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Dear all,
I'm new to c++ and this forum so I apologize if this question seems very simple.
I sometimes see something like this:

(1) static class myfoo : public Foo {
(2) public:
(3) myfoo ():Foo ("FooModel") {}
.
.
.
(4) } class_my_foo;

Specifically, I don't understand the "class_my_foo" part. What is it for? I'd love to read more about this but I don't even know what to search for. If someone could kindly point me to the right direction I would appreciate it.

Thanks and regards.
Posted 16-Jan-13 8:35am
Comments
Sergey Alexandrovich Kryukov at 16-Jan-13 18:24pm
   
Simple or even very naive questions are perfectly fine. Some of them sometimes even reveal great death of the subject.

It's important to pose correct questions though. The problem of your post is one: this is not a question. Note, that this is practically important: as these days we have way too many non-questions or fully idiotic questions, your post, even if it is implicitly an actual question, can be accidentally removed, or reported for abuse, etc. You don't want it, so, a little secret is: make it in a clear question form, with '?' (not '(?)'), etc.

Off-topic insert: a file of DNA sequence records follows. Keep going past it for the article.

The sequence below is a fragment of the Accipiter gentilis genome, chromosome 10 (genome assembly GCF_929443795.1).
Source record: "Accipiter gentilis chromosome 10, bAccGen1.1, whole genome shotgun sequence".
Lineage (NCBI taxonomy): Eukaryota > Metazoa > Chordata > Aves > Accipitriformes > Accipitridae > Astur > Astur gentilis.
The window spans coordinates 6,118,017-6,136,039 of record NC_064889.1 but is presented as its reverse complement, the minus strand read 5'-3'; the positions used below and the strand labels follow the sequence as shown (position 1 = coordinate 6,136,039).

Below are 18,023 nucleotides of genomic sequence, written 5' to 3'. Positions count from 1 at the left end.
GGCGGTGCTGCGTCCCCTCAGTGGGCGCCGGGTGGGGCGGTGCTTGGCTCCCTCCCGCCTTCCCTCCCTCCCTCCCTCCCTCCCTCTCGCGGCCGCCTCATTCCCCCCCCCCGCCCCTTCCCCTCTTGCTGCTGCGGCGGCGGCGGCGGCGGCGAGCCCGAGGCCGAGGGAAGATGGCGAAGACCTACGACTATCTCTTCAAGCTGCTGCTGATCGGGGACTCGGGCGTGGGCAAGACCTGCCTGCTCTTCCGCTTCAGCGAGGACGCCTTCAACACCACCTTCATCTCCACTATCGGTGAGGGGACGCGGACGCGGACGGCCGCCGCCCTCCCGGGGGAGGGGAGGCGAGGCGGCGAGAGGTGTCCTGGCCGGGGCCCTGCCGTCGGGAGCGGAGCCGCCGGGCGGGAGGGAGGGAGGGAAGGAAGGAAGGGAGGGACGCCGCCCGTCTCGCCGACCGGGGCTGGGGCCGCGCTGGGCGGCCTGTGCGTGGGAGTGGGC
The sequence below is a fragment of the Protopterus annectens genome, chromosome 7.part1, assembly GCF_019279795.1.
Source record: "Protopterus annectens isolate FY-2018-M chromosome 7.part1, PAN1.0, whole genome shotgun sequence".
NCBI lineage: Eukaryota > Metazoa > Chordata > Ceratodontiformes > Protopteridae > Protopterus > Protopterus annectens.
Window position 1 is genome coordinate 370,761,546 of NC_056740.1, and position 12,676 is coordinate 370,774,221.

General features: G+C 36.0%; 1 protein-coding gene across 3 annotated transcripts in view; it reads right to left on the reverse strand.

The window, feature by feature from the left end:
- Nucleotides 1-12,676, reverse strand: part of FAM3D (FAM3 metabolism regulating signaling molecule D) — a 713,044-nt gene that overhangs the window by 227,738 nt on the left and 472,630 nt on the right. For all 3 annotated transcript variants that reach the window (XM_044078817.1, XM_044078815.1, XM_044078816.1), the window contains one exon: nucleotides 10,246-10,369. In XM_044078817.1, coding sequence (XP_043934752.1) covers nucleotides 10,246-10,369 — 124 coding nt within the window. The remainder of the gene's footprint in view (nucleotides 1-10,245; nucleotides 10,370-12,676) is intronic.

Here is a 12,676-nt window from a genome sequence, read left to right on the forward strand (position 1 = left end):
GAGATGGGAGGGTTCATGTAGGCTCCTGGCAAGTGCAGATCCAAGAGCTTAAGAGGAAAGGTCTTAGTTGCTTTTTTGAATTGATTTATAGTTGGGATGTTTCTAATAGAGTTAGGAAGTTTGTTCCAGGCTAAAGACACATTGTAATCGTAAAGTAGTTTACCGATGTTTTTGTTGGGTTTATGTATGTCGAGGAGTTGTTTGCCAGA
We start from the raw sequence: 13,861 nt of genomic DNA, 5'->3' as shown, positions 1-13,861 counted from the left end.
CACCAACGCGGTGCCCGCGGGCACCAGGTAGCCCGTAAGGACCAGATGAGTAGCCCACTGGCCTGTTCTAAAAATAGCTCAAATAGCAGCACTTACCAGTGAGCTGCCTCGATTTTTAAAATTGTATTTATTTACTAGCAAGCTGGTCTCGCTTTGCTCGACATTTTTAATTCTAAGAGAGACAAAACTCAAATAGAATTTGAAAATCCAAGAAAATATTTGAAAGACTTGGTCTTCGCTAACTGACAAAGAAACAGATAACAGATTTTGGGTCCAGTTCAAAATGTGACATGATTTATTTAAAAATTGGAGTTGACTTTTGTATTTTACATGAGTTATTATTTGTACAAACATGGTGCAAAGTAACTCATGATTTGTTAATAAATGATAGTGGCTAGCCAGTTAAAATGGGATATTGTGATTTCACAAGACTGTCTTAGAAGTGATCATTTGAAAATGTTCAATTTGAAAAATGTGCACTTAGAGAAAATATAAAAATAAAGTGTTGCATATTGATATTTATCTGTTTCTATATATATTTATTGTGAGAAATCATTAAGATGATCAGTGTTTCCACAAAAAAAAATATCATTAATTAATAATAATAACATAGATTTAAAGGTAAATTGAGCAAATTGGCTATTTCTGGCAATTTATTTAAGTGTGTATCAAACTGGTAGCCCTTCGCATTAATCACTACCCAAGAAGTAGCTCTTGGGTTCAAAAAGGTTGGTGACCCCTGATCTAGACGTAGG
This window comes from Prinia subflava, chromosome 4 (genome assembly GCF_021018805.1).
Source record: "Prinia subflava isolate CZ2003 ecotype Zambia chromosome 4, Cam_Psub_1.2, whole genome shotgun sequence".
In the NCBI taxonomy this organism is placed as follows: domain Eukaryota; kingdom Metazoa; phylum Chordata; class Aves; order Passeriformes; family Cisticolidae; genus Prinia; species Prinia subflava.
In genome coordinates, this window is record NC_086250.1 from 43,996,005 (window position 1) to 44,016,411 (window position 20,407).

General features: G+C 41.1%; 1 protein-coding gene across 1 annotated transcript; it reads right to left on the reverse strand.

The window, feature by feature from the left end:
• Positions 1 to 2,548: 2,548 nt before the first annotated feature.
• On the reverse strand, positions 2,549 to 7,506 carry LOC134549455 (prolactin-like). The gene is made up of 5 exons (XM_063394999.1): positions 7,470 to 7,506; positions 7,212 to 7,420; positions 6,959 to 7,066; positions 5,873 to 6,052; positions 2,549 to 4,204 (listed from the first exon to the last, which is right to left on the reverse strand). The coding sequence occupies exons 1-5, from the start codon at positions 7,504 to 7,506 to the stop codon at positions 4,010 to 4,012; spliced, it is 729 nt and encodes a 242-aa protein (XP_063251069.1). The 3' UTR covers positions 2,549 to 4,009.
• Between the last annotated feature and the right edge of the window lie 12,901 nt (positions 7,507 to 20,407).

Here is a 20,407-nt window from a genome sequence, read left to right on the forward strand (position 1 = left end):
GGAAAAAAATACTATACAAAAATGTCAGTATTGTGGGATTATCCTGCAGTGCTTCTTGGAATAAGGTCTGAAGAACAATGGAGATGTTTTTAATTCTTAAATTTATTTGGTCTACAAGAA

Now, your question is not stupid at all, because this C++ feature is slightly cryptic, as are many other. I'm voting 4 for the question, a bit in advance. Hope you will ask good question and will get good help in future.

Cheers,
—SA

1 solution

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Solution 1

It defines a class and at the same time declares a variable of that class type.
static class A {...} a;
is identical to
class A {...}; static A a;

Cheers
Andi
  Permalink  
v2
Comments
sarapsiopao at 16-Jan-13 14:51pm
   
Ah thank you! I was thinking it was some c++ concept I have to read about :)
Sergey Alexandrovich Kryukov at 16-Jan-13 18:18pm
   
Unconfused. My 5.
—SA
Andreas Gieriet at 16-Jan-13 23:22pm
   
Thanks for your 5!
Cheers
Andi

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